Victoria’s odyssey began when she was 17, fresh out of school in Chisinau, the decayed capital of the former Soviet republic of Moldova. ‘There was no work, no money,’ she explained simply. So when a friend—‘at least I thought he was a friend’—suggested he could help her get a job in a factory in Turkey, she jumped at the idea and took up his offer to drive her there, through Romania. ‘But when I realized we had driven west, to the border with Serbia, I knew something was wrong.’
It was too late. At the border she was handed over to a group of Serb men, who produced a new passport saying she was 18. They led her on foot into Serbia and raped her, telling her that she would be killed if she resisted. Then they sent her under guard to Bosnia, the Balkan republic being rebuilt under a torrent of international aid after its years of genocidal civil war.
Victoria was now a piece of property and, as such, was bought and sold by different brothel owners ten times over the next two years for an average price of $1,500. Finally, four months pregnant and fearful of a forced abortion, she escaped. I found her hiding in the Bosnian city of Mostar, sheltered by a group of Bosnian women.
In a soft monotone she recited the names of clubs and bars in various towns where she had to dance seminaked, look cheerful, and have sex with any customer who wanted her for the price of a few packs of cigarettes. ‘The clubs were all awful, although the Artemdia, in Banja Luka, was the worst—all the customers were cops,’ she recalled.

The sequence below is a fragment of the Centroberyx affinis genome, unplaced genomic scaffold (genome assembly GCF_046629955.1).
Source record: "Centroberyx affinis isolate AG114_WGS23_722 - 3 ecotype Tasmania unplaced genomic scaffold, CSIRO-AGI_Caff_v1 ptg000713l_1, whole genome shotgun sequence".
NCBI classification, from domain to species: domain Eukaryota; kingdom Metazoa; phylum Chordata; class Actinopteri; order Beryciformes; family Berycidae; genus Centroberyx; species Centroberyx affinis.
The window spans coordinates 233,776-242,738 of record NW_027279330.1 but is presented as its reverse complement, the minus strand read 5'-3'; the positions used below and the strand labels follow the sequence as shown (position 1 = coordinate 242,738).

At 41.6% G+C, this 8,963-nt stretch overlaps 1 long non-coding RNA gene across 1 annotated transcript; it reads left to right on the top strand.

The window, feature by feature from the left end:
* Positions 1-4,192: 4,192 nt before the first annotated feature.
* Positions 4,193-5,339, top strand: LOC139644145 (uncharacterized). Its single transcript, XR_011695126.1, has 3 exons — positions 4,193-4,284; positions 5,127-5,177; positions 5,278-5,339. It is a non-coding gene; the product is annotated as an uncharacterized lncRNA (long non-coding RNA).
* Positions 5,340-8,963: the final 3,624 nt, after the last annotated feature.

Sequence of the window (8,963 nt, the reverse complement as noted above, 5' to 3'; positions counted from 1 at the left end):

(Source: “21st Century Slaves” by Andrew Cockburn. COPYRIGHT 2003 National Geographic Society.)
There are an estimated 27 million people in slavery today. The example above is a form of human trafficking, which is a serious problem in some parts of the world. In these regions, law enforcement is almost nonexistent and border control is ineffective. It is also prevalent in countries where there are conditions of extreme poverty and few job opportunities for women. One of the most common types of slavery today is debt bondage. Similar to trafficking, individuals owe a debt, sometimes to the person who transported them across the border, and they must pay off the debt through hard labor. Usually, the debt owed is almost always too high to be paid off. Once it is paid off, they are usually sold to a new owner and must work off the purchase price. Victoria’s “debt” was established when she was taken across the border to Serbia.
Social stratification is defined as the unequal distribution of resources in society. Every society has some form of stratification. Even the Hunter-Gatherer society, considered the most egalitarian, had a minimal amount of stratification. Technological development often contributes to changes in social stratification. Tools such as the plow made it possible to grow large plots of vegetation, and a surplus of food became available to the population. As a result, societies settled in one place and certain families prospered more than others. The agricultural society has had the highest degree of stratification when compared to the Horticultural, Pastoral, Industrial, and Postindustrial societies.
A global view of social stratification reveals that there are different stratification systems throughout history. The Hunter-Gather society is an Egalitarian system, the least stratified society in the world. Men usually enjoyed more privilege in Hunter-Gatherer society, but this is most likely due to the dangerous nature of their work. Men typically were shamans, hunters, and priests. All of these statuses enjoyed a level of prestige that was higher than the roles associated with women.